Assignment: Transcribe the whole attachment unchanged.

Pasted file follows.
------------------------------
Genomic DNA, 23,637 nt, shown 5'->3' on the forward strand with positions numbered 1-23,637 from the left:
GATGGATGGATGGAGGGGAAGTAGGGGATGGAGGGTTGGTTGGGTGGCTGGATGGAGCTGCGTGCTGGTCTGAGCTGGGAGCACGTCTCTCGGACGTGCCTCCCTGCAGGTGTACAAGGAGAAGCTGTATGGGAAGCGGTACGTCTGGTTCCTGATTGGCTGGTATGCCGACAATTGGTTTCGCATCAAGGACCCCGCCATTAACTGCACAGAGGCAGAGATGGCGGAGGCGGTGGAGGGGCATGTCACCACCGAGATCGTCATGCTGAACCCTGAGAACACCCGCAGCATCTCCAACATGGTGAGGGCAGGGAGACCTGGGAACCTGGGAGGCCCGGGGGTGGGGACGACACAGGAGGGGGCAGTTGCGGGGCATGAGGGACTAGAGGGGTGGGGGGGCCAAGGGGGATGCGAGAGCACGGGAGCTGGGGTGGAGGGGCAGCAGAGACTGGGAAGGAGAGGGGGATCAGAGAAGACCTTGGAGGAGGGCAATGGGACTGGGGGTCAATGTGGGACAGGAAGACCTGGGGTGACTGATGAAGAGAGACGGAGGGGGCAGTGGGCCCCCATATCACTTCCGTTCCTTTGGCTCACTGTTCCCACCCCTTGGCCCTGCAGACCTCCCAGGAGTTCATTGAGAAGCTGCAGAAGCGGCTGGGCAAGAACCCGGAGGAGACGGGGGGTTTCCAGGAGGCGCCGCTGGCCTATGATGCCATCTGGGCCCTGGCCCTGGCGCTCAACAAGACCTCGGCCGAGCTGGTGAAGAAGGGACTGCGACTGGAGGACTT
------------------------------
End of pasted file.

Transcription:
Genomic DNA, 23,637 nt, shown 5'->3' on the forward strand with positions numbered 1-23,637 from the left:
GATGGATGGATGGAGGGGAAGTAGGGGATGGAGGGTTGGTTGGGTGGCTGGATGGAGCTGCGTGCTGGTCTGAGCTGGGAGCACGTCTCTCGGACGTGCCTCCCTGCAGGTGTACAAGGAGAAGCTGTATGGGAAGCGGTACGTCTGGTTCCTGATTGGCTGGTATGCCGACAATTGGTTTCGCATCAAGGACCCCGCCATTAACTGCACAGAGGCAGAGATGGCGGAGGCGGTGGAGGGGCATGTCACCACCGAGATCGTCATGCTGAACCCTGAGAACACCCGCAGCATCTCCAACATGGTGAGGGCAGGGAGACCTGGGAACCTGGGAGGCCCGGGGGTGGGGACGACACAGGAGGGGGCAGTTGCGGGGCATGAGGGACTAGAGGGGTGGGGGGGCCAAGGGGGATGCGAGAGCACGGGAGCTGGGGTGGAGGGGCAGCAGAGACTGGGAAGGAGAGGGGGATCAGAGAAGACCTTGGAGGAGGGCAATGGGACTGGGGGTCAATGTGGGACAGGAAGACCTGGGGTGACTGATGAAGAGAGACGGAGGGGGCAGTGGGCCCCCATATCACTTCCGTTCCTTTGGCTCACTGTTCCCACCCCTTGGCCCTGCAGACCTCCCAGGAGTTCATTGAGAAGCTGCAGAAGCGGCTGGGCAAGAACCCGGAGGAGACGGGGGGTTTCCAGGAGGCGCCGCTGGCCTATGATGCCATCTGGGCCCTGGCCCTGGCGCTCAACAAGACCTCGGCCGAGCTGGTGAAGAAGGGACTGCGACTGGAGGACTT